Proceed with caution before investing in bonds

August 1, 2011

If you’ve been following conventional advice on diversification over the past decade, you have a portion of your portfolio invested in bonds of various types. And that’s good. When the equities market tanked in mid-2008, many investors were spared the worst of it by strong returns from their fixed-income investments.

If you’ve been following conventional advice on diversification over the past decade, you have a portion of your portfolio invested in bonds of various types. And that’s good. When the equities market tanked in mid-2008, many investors were spared the worst of it by strong returns from their fixed-income investments.

Most, if not all, professionals still recommend an asset mix that includes fixed income investments as an essential part of every portfolio, but an increasing number of the pros are sounding messages of caution for those who have a significant portion of their portfolios invested in bonds. I agree with their assessment that many people have not yet recognized the increasing risks in the bond market of late. While I don’t foresee the type of declines in bond prices that we saw in stock prices in 2008, I do feel that the overall return on bonds in the near future will be far more modest than those we’ve enjoyed in recent years. Even the possibility of negative returns can’t be ruled out.

Perhaps the most important role that bonds play in an investment portfolio is a reduction in volatility. Because the price of bonds tends to move in the opposite direction of stock prices, a balanced portfolio is less likely to suffer dramatic ups and downs in volatile markets. Of course, when stocks rise dramatically as they have during the past year, bond prices tend to decline. The prime mover in bond prices is the interest rate, which tends to rise as the economic forces that drive up stock prices also drive up interest rates.

Eyeing interest rates
With interest rates at historically low levels as they are now, it is unlikely that they will go lower. In a practical sense, there is no way for them to go but up, and when interest rates go up, the price of bonds goes down. When that happens, the result is a decrease in market value which amounts to a paper loss in principal. If interest rates were to move sharply higher, principal value of bonds could depreciate enough to partially, or even completely, offset interest payments resulting in a negative total return. That dark scenario has happened in the past and it can’t be ruled out in the future, though it is unlikely.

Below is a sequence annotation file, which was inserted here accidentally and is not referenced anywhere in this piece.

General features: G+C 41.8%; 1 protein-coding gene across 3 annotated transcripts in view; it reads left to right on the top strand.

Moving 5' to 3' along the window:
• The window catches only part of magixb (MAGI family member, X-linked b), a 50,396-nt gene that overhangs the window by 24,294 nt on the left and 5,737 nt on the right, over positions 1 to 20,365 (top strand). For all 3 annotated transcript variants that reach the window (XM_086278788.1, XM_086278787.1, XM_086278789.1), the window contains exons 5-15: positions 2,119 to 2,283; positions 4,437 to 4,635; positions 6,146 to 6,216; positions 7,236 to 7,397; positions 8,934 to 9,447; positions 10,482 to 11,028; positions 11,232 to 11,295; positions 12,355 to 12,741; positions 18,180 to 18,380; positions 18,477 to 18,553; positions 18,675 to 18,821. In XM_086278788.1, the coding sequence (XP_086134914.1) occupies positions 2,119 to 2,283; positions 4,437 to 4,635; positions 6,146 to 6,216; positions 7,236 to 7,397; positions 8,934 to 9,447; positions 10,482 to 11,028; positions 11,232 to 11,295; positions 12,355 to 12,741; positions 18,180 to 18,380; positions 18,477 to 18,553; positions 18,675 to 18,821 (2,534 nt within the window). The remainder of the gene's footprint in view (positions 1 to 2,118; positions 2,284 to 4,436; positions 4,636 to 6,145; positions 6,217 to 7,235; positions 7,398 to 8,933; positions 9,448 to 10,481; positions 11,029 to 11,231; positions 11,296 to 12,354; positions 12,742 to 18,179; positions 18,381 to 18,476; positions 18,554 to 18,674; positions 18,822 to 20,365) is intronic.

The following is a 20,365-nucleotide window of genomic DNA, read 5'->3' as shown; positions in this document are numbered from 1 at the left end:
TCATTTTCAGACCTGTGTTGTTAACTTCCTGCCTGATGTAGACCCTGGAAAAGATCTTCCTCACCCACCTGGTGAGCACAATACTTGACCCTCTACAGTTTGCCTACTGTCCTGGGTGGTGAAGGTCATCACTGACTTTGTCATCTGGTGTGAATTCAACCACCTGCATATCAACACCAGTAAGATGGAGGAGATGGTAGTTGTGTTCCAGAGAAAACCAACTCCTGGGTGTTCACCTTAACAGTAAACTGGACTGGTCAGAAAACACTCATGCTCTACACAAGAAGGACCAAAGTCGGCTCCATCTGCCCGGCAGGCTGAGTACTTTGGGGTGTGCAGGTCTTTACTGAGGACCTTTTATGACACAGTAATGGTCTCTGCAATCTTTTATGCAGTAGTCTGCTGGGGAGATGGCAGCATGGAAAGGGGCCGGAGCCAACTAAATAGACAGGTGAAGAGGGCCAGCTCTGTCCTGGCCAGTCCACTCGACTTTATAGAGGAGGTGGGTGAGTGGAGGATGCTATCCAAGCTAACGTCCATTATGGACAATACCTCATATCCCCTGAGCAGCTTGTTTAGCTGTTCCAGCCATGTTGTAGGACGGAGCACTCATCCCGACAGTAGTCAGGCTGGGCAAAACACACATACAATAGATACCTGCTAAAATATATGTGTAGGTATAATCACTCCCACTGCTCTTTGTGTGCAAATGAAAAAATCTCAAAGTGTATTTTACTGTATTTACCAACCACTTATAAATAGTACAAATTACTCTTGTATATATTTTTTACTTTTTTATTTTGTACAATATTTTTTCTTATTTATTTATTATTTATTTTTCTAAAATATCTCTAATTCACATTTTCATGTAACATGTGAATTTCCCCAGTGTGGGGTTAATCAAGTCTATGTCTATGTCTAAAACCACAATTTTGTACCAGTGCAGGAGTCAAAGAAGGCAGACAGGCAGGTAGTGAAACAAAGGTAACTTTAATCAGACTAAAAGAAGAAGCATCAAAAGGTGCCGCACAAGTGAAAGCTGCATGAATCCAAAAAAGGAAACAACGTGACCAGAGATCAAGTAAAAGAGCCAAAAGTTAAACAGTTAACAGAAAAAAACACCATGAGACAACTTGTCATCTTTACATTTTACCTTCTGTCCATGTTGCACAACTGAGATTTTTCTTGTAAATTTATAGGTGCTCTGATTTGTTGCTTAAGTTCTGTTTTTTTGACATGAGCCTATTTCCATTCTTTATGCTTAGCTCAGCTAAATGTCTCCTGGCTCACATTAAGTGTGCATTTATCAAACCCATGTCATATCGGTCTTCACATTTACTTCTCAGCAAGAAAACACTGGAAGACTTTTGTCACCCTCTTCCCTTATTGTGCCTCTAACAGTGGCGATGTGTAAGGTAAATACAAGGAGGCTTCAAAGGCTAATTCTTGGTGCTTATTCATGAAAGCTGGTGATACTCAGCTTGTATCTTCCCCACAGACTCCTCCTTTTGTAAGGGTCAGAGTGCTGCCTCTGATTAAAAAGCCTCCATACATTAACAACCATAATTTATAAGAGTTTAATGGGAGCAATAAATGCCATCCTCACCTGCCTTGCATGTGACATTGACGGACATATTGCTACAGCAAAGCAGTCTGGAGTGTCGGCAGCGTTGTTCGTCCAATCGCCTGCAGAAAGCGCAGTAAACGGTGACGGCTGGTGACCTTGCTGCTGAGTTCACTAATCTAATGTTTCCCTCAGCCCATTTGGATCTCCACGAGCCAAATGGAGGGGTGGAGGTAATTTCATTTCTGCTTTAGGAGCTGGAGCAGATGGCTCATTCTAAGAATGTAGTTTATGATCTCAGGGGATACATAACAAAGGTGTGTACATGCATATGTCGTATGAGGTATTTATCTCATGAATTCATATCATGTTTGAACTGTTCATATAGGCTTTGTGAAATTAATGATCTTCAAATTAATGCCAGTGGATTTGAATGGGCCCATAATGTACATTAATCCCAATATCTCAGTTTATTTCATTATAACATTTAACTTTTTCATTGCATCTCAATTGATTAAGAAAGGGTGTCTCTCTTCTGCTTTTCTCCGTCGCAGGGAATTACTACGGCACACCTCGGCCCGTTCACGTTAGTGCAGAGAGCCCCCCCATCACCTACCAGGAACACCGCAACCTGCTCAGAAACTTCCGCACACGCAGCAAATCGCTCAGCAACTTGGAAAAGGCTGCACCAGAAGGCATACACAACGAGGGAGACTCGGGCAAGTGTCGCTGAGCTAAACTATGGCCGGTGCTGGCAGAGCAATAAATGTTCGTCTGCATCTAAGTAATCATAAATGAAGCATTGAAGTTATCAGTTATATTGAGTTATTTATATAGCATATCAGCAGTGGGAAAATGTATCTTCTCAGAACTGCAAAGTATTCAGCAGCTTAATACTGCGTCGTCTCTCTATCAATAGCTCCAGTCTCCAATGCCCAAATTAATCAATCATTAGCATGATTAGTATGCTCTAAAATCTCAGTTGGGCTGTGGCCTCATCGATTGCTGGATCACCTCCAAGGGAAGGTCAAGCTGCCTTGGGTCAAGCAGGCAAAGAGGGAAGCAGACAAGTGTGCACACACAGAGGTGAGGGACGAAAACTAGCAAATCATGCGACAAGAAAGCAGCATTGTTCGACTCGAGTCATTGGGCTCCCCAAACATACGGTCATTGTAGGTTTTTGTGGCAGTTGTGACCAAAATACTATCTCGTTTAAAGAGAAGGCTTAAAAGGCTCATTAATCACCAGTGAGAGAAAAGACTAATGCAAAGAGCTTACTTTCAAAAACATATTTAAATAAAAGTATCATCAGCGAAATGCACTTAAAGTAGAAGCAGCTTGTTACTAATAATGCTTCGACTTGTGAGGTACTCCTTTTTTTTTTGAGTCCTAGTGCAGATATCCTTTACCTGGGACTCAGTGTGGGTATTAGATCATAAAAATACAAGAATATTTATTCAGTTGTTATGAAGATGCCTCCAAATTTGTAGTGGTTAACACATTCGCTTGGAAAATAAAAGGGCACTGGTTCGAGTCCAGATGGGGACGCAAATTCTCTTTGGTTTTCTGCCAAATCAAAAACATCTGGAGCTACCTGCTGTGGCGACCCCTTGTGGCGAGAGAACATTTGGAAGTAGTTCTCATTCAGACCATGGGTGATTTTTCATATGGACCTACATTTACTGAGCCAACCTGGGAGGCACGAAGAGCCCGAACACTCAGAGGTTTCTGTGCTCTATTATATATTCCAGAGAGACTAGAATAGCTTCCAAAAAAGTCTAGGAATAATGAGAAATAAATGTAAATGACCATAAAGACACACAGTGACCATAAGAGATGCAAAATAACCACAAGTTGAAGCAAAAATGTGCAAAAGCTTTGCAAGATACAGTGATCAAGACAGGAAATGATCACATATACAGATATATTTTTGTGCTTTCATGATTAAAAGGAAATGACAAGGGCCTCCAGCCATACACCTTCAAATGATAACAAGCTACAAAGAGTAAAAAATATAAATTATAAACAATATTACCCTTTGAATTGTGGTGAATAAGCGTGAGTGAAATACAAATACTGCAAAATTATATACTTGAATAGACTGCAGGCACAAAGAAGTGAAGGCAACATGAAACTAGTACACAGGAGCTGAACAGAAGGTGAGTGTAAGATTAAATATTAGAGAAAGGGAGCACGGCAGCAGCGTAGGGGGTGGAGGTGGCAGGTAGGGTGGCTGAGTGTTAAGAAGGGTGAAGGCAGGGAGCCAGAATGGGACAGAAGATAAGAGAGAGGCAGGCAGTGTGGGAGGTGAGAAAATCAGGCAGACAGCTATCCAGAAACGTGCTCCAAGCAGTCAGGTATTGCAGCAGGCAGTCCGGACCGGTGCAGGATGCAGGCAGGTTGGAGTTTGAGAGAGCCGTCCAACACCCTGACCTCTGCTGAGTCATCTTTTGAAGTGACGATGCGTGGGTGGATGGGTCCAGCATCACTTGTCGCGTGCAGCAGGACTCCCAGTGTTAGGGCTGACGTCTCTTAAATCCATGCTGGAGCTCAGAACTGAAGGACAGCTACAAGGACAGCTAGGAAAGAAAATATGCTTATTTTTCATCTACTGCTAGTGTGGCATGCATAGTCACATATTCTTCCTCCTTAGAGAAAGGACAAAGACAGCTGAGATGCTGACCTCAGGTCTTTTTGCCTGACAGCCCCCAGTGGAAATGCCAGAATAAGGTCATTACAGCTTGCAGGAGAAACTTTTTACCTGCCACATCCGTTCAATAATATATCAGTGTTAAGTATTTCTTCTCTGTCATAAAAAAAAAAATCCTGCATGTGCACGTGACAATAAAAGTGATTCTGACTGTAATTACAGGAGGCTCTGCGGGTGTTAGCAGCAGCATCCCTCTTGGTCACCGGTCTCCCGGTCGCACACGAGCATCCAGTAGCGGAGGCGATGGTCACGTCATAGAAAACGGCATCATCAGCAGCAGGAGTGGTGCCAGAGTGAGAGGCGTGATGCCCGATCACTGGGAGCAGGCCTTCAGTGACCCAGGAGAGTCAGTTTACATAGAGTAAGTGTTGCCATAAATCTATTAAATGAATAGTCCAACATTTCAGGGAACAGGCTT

Whether inflation and interest rates are poised for a fairly rapid rise cannot be known for sure, but there are increasing signs pointing in that direction. I do not believe the doomsayers who are predicting rampant inflation, but I do feel that some degree of inflation is inevitable over the coming months, and with inflation comes a drop in bond prices.

With all of this comes the importance of knowing just what you expect from the bonds you own, and what percentage of your portfolio should be invested in them.

In general, the return on bonds comes in two parts: One is the yield (the stated interest rate). The other is the appreciation or depreciation in the principal. When the yield declines as it has been doing in recent years, the rise in principal (the price of the bond) has produced a comfortable overall return. The problem is that with historically low interest rates such as those we are experiencing now, there is little, if any, room for future principal appreciation since interest rates aren’t likely to go lower.

Types of bond investors
Some investors in bonds are traders; they look for principal appreciation (an increase in the bonds’ market value resulting in capital gains). It is those investors who need to be aware of the current dynamics in the marketplace. With interest rates so low and bond prices correspondingly high, there would appear to be little chance for capital appreciation in the foreseeable future. So, if you invest in bonds as a possible source of capital gains, you may want to review your position.

Other bond buyers might be described as buy-and-hold investors. Many retirees, for example, invest in bonds as a source of fixed and predictable income. The interest payment on bonds remains fixed regardless of fluctuations in the market price of the bonds. For those buyers, paper losses or gains are of no concern since they intend to hold on to their investments regardless of changes in market price.

Of course, there is risk even for buy-and-hold bond investors. Although bond defaults are relatively rare, they can and do happen. That’s why bond holders need to keep a watchful eye on the fiscal condition of issuers whether corporate or municipal.

All investments carry risks
None of this is to suggest that you should avoid investments in bonds. Virtually all financial professionals agree that bonds and bond funds have a place in nearly every investor’s portfolio, along with stocks and other investments such as money markets or other cash equivalents. The challenge is to make sure that your allocation of bonds is the result of your personal objectives and your awareness that every form of investment, including bonds, carries an element of risk.

Remember, too, that past performance is no guarantee of future performance. Over the past decade or so, stocks have provided little or no overall return while we’ve enjoyed very high returns on bonds over the last several years. Assuming a repeat performance of that scenario could be a big mistake.